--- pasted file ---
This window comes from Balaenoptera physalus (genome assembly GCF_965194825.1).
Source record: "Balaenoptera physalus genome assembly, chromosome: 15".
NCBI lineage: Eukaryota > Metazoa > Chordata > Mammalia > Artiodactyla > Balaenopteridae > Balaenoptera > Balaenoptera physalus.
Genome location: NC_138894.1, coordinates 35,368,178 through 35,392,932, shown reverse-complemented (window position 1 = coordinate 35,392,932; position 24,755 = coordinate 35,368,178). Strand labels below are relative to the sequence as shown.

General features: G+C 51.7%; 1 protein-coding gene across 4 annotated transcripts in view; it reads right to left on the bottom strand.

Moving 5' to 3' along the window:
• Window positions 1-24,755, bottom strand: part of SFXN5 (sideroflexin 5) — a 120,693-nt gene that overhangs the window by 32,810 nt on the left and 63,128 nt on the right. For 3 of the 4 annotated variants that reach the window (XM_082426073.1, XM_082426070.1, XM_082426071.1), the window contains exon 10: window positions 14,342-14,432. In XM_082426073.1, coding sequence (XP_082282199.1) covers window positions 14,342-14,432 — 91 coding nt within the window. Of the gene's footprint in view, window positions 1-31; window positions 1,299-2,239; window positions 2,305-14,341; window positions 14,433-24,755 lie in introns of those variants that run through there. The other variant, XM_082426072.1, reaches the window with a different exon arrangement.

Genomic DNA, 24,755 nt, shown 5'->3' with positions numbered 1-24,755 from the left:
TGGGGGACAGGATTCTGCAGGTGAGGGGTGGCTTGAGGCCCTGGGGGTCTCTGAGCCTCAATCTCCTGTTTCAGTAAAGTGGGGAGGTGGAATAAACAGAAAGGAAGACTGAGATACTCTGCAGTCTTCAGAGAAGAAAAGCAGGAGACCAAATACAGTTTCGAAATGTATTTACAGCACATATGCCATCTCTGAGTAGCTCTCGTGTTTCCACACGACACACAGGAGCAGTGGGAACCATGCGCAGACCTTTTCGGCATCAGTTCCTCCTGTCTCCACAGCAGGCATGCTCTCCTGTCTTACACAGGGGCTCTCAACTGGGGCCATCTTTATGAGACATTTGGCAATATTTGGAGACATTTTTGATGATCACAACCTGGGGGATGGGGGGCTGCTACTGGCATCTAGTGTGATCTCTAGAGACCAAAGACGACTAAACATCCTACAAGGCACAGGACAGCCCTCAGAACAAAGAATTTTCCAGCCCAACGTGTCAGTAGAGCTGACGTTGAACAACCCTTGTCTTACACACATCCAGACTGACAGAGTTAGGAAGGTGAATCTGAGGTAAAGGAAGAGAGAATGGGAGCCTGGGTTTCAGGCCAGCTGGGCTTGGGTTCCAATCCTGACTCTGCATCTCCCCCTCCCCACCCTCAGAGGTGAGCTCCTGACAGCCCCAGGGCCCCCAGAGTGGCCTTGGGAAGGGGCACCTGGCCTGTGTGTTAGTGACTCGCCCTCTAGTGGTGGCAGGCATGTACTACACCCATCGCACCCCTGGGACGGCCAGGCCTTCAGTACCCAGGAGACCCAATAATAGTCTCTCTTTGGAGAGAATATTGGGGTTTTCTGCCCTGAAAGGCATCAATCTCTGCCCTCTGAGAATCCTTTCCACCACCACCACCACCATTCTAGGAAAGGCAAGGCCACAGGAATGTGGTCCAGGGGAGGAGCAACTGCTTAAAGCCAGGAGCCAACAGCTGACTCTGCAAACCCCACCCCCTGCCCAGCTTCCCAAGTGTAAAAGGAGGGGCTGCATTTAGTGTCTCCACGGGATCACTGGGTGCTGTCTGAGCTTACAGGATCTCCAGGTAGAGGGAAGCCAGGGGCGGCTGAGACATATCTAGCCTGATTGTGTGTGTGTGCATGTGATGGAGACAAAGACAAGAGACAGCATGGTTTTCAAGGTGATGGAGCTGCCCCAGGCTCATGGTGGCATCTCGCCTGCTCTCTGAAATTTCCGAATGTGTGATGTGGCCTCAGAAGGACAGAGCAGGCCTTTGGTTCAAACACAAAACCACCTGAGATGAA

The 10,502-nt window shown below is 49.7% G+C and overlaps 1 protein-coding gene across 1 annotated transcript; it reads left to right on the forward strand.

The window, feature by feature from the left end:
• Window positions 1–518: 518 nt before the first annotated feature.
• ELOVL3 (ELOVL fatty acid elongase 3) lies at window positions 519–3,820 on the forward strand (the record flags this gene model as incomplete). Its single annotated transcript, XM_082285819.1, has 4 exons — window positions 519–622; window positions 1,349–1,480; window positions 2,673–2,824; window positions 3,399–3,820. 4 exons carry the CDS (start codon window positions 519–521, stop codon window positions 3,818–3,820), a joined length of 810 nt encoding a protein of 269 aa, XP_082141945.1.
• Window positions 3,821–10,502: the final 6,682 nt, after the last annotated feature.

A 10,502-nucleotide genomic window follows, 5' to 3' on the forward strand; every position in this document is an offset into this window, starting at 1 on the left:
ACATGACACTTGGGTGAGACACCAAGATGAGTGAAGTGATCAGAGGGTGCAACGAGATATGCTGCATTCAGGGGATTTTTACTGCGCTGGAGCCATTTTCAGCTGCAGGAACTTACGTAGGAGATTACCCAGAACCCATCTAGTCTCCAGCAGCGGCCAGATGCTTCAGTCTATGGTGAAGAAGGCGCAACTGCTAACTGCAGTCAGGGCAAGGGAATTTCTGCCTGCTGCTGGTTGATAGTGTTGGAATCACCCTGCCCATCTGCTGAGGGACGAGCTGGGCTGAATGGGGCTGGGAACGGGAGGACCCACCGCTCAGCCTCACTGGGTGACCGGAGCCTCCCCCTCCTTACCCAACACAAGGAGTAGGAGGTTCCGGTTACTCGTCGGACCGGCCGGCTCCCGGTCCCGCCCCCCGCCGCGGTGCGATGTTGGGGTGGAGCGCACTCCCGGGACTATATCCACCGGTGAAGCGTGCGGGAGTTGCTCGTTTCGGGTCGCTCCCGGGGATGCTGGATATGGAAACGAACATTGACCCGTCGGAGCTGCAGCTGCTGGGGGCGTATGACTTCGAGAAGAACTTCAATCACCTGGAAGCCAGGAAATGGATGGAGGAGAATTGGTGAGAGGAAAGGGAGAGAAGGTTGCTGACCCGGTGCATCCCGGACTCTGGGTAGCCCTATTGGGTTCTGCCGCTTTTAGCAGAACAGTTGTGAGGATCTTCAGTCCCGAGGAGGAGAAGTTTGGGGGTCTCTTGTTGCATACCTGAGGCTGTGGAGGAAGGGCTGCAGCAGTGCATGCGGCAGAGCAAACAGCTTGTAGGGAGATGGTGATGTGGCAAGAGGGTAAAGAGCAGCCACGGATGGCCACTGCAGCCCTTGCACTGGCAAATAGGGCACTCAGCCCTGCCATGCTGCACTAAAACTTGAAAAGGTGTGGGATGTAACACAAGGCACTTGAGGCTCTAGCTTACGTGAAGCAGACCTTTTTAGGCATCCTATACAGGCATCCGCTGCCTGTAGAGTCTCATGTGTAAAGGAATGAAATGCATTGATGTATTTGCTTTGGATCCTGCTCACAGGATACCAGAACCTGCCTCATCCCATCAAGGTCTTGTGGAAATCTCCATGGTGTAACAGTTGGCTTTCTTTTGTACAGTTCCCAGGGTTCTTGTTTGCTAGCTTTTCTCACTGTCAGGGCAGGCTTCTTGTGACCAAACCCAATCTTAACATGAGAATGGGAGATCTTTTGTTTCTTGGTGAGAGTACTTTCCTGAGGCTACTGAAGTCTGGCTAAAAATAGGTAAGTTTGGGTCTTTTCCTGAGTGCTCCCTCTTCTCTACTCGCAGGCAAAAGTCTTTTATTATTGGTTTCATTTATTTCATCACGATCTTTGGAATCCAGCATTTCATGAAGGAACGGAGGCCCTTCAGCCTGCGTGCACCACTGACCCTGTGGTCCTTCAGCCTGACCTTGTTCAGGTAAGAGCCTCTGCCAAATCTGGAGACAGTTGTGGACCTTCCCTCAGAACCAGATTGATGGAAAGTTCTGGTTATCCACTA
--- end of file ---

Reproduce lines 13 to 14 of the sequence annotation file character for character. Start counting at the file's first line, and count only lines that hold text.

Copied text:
• ELOVL3 (ELOVL fatty acid elongase 3) lies at window positions 519–3,820 on the forward strand (the record flags this gene model as incomplete). Its single annotated transcript, XM_082285819.1, has 4 exons — window positions 519–622; window positions 1,349–1,480; window positions 2,673–2,824; window positions 3,399–3,820. 4 exons carry the CDS (start codon window positions 519–521, stop codon window positions 3,818–3,820), a joined length of 810 nt encoding a protein of 269 aa, XP_082141945.1.
• Window positions 3,821–10,502: the final 6,682 nt, after the last annotated feature.